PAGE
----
5 Mistakes to Avoid When Launching a Freelance Writing Business

By Ade Kiseu, freelance writer

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Starting a freelance writing business is just as challenging as starting any other business. But knowing the common freelance writing mistakes you should avoid can make the process much less complicated – and help you find success even faster!

If I were to list each mistake freelancers make, I’d have to create a very long list.

However, the mistakes listed in this article are the ones that can hurt your freelance writing career the most. Avoiding them can spare you the stagnation and frustration they bring.

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Some of these freelance writing mistakes are ones I’ve made and include lessons that all experienced writers wish they’d known earlier. These blunders have cost me time, money, and even my sanity at times.

Read through the following 5 common mistakes freelance writers make and consider each of them carefully. Knowing the usual freelancing errors early on in your journey gives you an edge on the competition and helps you build a thriving career.

Not Handling Freelance Writing as a Business

I understand; you just want to be paid for doing what you love. So, you might not like the business part of freelance writing. But that doesn’t mean it’ll go away.

Whether you like it or not, when you are a freelance writer, you offer a professional service to others. Don’t worry, though; this doesn’t mean you have to stress yourself out with overwhelming business practices.

Here’s an easy guide you can use when starting your freelance writing business:

  • Choose whether you’ll be freelancing part-time or full-time.
  • Build your foundation as a freelance writer. Create professional online profiles that clearly show potential clients who you are and what you can offer.
  • Use a project management site like Trello to organize all the aspects of your business. (If you use this link to sign up, I earn a free month of Trello Gold at no cost to you!)
  • Begin building a portfolio. Find sites that you can publish under your own name like Medium and look for bloggers advertising for guest blogs (like me!).
  • Determine your rates and how you will charge (per word, page, hour, or project). 
  • Be prepared to negotiate with potential clients.
  • Decide how you will market yourself. Some questions to consider are:
    • Will you choose a niche or content type to focus on? 
    • Will you use social media to promote yourself? If so, which ones will you use?
    • Will you create a business website or rely on your social profiles for work?
  • Learn to pitch like a pro to get reliable jobs.
  • Ask your client the most relevant questions about the project to set clear expectations.
  • Deliver the best content you can with open communication throughout the whole project. Use editing tools like Grammarly to make sure that you deliver quality writing every time.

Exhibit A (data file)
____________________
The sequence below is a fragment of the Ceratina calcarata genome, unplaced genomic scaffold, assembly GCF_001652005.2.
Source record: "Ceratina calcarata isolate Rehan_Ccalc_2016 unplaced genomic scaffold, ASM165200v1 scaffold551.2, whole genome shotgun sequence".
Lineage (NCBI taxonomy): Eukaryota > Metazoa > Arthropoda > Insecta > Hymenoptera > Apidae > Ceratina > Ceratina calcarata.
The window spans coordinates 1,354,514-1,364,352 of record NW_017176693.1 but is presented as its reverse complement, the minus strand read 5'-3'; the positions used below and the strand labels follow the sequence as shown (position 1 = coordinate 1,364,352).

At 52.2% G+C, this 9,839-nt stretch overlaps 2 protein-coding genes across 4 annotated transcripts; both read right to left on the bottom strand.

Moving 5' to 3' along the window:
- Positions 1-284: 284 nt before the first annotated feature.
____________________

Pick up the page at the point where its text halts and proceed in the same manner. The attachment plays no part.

• Keep working to improve your freelance writing skills to get higher-paying jobs. 
  • Track your progress in a way that suits your preferences. I like using Trello and the Google Suite.

When I started freelance writing, I just wanted to be paid to write and didn’t want to bother with business matters. However, I later learned the hard way that being your own boss means handling your craft like a professional

So, I embraced the business side of my writing service, and I began to see a significant (and positive!) difference in the jobs I was offered and the pay I received.

You don’t have to love the business part of your art, but you must do it because it’s essential.

Trying to Write About Everything

Some freelancers are curious about numerous topics and would like to write for all of them — I am one of them. Unfortunately, being open to writing anything any client needs isn’t smart. While having the flexibility to write on a variety of topics is great, focusing on just a few niches will make you an authority on those topics, allowing you to land more profitable gigs. 

Niching out is important for three main reasons:

  1. You earn more money.
  2. You spend less time finding clients.
  3. You spend less time creating content.

Most high paying clients look for subject matter experts. Therefore, when they say they’re looking for a “human resource writer,” they expect to get someone who has experience in human resources.

And they are more likely to pay you what you’re worth.

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Since you’ll be looking for clients in specific niches, it’ll be easier to find work. You can effortlessly sort job advertisements with your niche keyword and even perfect your pitches for the particular niches you want to work with.

Moreover, because of the familiarity you have with the niche(s) you choose, the jobs you get won’t take as much time to complete. For instance, if you’re familiar with real estate, you’ll write an article about real estate much more quickly than you’ll write an article about biotechnology.

And let’s be real – no matter how curious you are, some topics will bore you to death.